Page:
In "12 Angry Men," a 12-man jury in New York deliberates the guilt of a defendant in a homicide trial. A lone dissenting juror must convince the rest of his peers of the defendant's innocence, despite their near-unanimous agreement otherwise.
The film begins at the trial of a teenage boy, accused of stabbing and murdering his father. The 12-man jury is sent to deliberate on the boy's guilt. Initially, the there is a near-unanimous consensus that the boy is guilty, but one juror dissents on the grounds of reasonable doubt, much to the chagrin of his peers. The following 90 minutes involves the dissenting juror's attempts to re-analyze evidence to prove that the testimonies against the boy are largely hearsay and circumstantial.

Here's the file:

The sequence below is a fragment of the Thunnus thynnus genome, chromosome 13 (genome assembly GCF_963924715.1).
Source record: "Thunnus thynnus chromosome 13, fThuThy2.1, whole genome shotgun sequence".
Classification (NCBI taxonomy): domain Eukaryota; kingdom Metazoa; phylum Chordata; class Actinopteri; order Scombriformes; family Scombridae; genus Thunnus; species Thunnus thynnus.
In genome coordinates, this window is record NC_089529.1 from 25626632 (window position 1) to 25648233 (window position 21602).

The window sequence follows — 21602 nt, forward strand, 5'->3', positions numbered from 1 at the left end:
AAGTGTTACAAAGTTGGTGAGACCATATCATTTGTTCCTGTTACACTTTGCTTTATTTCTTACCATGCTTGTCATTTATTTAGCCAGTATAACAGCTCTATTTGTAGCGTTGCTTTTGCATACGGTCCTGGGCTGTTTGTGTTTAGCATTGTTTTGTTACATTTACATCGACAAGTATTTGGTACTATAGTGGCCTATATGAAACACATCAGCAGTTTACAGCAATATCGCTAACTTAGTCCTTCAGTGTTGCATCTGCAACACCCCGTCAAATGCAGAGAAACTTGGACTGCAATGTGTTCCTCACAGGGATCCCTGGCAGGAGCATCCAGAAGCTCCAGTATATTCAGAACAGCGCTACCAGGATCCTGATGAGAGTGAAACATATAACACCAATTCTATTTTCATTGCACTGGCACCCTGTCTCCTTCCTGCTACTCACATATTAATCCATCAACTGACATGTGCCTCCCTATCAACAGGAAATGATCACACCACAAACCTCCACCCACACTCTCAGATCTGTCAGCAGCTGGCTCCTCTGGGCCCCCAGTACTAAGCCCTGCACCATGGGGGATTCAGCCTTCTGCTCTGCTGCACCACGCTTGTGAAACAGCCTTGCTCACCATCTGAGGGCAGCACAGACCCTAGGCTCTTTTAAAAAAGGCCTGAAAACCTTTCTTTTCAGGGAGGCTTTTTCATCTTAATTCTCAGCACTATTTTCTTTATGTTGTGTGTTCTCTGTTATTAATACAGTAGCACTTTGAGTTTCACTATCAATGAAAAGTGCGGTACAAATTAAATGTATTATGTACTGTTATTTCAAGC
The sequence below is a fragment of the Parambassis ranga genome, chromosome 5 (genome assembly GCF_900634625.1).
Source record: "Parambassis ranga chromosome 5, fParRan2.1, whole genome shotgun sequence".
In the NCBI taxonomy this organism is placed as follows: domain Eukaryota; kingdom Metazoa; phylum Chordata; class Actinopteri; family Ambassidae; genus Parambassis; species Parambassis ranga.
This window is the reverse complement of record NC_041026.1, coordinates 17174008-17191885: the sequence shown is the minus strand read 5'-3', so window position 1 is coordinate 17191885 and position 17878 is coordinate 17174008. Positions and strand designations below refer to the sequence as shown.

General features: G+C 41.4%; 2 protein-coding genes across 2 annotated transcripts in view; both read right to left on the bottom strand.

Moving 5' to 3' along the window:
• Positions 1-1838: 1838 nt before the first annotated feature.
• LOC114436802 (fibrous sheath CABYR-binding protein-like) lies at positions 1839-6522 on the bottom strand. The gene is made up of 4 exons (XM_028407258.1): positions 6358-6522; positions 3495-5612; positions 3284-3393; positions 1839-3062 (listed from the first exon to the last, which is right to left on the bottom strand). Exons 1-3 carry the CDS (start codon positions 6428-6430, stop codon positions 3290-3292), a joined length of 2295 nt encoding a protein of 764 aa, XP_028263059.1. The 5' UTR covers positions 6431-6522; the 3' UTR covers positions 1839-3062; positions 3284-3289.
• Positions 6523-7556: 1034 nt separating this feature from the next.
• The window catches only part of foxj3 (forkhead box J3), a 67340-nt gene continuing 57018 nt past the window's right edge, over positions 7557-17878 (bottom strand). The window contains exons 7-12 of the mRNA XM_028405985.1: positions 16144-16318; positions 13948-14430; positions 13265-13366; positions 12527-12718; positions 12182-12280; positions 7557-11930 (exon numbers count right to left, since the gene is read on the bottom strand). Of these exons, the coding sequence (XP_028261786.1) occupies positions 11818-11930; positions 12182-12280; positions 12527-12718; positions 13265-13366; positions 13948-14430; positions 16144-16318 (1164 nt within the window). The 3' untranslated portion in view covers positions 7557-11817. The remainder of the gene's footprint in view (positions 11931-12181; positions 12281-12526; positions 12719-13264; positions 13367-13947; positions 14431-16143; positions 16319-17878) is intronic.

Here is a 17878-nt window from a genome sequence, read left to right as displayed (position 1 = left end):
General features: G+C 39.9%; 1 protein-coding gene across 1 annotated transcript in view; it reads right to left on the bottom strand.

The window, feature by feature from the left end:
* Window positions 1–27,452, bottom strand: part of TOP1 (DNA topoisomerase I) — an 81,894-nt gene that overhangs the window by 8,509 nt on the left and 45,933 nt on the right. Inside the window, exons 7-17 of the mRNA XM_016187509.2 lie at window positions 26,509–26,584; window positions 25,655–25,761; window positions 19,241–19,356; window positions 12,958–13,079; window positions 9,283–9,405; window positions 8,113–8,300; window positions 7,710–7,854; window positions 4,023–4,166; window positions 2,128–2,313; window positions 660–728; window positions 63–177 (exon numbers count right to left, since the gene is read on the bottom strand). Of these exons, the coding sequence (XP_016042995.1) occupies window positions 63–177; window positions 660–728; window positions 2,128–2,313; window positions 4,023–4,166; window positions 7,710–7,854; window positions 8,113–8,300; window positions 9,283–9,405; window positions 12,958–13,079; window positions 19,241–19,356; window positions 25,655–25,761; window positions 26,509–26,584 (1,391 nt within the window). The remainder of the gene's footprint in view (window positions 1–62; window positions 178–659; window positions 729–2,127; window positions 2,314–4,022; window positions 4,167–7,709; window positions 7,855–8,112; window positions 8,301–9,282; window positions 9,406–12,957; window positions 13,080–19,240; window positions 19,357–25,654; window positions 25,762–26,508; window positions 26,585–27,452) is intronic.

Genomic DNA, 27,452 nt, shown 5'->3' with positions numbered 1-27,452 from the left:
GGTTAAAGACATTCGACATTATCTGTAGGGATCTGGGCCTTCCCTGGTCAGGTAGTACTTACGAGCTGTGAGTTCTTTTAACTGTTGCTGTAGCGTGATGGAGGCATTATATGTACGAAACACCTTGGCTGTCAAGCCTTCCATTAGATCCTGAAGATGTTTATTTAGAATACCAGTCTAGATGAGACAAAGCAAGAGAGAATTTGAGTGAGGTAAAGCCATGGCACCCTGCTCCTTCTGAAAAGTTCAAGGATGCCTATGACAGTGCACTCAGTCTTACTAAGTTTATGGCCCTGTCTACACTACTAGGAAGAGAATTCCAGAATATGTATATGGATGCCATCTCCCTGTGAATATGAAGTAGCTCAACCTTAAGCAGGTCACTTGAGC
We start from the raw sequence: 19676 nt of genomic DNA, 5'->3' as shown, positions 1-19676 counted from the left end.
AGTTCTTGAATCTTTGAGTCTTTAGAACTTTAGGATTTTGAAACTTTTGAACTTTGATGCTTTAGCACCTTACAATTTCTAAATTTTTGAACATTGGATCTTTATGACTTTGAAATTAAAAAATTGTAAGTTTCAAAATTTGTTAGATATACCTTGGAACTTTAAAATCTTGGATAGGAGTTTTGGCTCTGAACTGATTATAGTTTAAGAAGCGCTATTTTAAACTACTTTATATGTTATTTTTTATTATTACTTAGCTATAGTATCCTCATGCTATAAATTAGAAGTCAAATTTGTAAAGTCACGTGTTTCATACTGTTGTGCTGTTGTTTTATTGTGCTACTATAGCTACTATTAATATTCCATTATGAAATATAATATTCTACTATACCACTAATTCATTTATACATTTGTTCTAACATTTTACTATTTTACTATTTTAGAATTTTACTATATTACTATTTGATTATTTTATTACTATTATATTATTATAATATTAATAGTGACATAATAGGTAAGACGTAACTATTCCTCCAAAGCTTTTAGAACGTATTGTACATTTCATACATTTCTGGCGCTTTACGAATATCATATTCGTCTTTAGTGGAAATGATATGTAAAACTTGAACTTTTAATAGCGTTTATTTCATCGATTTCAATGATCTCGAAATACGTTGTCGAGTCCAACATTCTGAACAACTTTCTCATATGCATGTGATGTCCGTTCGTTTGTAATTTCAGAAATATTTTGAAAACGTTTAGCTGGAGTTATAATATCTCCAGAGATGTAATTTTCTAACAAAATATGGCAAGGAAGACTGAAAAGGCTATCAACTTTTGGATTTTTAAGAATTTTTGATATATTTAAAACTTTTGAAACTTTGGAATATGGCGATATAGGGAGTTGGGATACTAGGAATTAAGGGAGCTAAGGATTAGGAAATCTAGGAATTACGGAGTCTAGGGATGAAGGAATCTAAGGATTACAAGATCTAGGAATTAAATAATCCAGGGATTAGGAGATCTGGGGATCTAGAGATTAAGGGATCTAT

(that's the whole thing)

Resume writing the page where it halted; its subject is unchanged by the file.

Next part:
The dissenting juror calls into question and disproves the testimony of key witnesses, including the old man living downstairs and the lady across the street. He cites "emotional distress" as to why the boy could not name the movie he saw when providing his alibi and questions the use of the murder weapon (a switchblade), which was used in a way contrary to the boy's knowledge. In the course of the deliberations, the juror convinces his peers to change their verdicts one-by-one, exposing their prejudices and bigotries, which range from distaste for the poor to deeply personal father-son issues, in the process.